The Four Pieces Op 4 were published in 1904, although the first one had been more or less completed when Medtner was just seventeen years old as Étude rythmique
. The swaying 5/8 rhythm of the Caprice (No 2) lends an easy-going grace and charm. Moment musical (No 3, subtitled The Gnome’s Lament) is extraordinarily eventful despite its brevity, and would surely have been called a Skazka had Medtner hit upon this nomenclature a couple of years earlier. The heroic Prélude (No 4) is of particular interest for proclaiming the composer’s German antecedents so blatantly. Medtner hated to be described as anything but Russian through and through, since the family had been in the country for at least three generations but, from time to time and especially in his settings of German poets, his genes shine through. Its language is close to early Richard Strauss (whom Medtner did not admire) but its complete mastery of the keyboard was something which Strauss could never achieve. As the music approaches its climax the performer must project three distinct melodic lines (all in octaves), at the same time sustaining the constant flow of triplets in the accompaniment. Josef Hofmann was particularly taken with this piece and asked Medtner to play it five times consecutively at a private gathering.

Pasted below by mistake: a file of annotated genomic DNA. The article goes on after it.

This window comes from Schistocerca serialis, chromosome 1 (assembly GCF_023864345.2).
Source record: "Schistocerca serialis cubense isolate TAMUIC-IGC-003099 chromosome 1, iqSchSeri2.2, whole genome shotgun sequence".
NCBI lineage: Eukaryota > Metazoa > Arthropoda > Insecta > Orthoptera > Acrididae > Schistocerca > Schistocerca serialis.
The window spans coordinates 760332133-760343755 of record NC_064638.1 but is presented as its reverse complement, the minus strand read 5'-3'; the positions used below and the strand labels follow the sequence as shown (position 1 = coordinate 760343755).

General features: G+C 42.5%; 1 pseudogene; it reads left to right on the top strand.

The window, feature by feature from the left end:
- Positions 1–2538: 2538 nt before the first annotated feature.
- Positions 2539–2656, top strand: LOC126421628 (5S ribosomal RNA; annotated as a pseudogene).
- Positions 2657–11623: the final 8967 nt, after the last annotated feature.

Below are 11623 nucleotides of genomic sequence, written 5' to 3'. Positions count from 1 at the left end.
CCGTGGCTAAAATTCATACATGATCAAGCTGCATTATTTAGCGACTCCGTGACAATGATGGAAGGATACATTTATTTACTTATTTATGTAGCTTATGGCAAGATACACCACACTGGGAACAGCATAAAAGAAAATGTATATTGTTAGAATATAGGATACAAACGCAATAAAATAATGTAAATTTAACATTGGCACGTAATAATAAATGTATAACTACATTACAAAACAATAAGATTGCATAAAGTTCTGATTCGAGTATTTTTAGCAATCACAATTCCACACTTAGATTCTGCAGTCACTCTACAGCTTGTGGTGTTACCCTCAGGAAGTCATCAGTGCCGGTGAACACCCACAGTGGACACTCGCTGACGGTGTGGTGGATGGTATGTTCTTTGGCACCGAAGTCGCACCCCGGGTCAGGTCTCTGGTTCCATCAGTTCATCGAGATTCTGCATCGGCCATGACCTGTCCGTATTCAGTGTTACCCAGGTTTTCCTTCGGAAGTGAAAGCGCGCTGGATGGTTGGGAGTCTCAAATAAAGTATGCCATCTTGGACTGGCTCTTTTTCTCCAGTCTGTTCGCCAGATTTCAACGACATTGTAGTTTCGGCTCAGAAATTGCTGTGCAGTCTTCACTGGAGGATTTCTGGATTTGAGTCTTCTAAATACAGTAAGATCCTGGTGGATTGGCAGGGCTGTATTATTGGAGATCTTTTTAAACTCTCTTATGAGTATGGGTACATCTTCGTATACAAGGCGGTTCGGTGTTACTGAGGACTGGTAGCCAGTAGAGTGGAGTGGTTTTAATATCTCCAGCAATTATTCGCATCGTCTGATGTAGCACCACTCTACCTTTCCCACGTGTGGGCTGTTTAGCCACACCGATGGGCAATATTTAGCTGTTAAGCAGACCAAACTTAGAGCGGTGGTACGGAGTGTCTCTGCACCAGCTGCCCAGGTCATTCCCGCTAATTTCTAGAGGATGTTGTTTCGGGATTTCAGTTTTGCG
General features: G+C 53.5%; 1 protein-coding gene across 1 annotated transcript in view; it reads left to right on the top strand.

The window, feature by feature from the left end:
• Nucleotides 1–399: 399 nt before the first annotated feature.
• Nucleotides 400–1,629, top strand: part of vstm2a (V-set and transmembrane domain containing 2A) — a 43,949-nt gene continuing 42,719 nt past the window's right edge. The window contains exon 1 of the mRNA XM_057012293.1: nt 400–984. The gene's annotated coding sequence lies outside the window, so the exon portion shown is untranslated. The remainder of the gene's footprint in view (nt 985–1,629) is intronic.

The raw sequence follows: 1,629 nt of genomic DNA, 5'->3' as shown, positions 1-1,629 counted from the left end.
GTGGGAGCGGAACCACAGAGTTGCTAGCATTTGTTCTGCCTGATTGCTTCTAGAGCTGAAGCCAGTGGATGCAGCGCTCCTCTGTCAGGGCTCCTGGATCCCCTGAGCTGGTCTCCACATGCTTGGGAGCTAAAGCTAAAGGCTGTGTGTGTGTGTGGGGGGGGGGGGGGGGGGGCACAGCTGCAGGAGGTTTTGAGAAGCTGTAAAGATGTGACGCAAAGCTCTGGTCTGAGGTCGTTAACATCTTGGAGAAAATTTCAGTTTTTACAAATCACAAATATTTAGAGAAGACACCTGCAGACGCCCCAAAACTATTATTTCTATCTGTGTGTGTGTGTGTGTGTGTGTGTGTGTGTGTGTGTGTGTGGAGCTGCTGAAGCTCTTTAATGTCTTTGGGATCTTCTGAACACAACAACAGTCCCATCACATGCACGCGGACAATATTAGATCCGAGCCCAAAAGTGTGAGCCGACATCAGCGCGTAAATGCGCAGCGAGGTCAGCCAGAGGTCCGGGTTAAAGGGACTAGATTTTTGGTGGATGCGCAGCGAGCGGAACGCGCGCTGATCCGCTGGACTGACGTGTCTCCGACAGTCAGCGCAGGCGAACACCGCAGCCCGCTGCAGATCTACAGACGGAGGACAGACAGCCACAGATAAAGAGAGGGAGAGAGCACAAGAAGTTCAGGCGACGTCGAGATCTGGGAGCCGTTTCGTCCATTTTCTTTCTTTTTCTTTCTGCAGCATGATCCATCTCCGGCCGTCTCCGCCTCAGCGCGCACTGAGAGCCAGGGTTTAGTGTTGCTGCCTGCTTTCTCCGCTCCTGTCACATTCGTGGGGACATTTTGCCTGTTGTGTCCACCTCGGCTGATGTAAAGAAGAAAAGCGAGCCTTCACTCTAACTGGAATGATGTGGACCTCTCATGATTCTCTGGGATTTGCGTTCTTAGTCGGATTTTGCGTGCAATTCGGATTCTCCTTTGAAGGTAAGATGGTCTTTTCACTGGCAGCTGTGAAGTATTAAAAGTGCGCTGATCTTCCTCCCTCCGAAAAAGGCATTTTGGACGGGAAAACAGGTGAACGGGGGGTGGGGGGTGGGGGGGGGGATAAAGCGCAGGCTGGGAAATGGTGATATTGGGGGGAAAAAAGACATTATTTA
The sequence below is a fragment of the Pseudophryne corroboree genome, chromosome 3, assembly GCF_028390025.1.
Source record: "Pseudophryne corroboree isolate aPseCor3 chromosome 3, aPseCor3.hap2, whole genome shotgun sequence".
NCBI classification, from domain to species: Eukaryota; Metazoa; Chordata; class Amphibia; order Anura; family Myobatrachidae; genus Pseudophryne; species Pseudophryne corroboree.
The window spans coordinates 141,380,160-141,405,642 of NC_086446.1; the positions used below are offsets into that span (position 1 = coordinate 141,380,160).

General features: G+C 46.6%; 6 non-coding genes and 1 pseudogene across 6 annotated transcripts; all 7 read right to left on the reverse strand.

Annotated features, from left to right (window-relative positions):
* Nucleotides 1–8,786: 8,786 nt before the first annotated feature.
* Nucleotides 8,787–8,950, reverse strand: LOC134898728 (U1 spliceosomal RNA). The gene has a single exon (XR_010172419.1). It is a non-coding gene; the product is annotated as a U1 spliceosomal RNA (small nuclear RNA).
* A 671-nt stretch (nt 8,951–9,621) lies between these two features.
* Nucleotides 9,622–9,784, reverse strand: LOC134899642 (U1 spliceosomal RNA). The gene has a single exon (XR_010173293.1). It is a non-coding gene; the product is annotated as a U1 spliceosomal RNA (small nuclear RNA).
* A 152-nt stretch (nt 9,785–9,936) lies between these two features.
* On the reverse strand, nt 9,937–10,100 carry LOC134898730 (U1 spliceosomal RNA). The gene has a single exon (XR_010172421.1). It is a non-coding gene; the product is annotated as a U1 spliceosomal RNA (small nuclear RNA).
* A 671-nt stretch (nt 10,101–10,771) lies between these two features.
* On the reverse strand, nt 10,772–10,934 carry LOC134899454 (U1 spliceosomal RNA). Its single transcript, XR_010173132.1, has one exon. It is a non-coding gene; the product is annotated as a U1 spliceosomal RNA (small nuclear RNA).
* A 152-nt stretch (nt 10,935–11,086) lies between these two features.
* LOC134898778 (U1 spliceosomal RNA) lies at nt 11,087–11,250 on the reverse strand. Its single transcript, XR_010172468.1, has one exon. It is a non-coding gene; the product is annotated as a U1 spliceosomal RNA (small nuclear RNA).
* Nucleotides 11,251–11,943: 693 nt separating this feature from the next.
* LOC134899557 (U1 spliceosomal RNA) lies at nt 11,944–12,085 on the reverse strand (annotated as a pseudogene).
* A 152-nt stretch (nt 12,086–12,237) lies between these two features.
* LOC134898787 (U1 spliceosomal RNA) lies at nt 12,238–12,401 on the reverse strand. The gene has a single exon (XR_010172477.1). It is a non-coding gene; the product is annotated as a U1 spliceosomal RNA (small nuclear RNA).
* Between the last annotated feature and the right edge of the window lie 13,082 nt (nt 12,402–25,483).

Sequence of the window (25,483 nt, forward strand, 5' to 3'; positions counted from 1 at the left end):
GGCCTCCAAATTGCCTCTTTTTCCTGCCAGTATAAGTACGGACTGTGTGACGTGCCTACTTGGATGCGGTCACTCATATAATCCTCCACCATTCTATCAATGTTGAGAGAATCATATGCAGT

from notes by Hamish Milne © 2012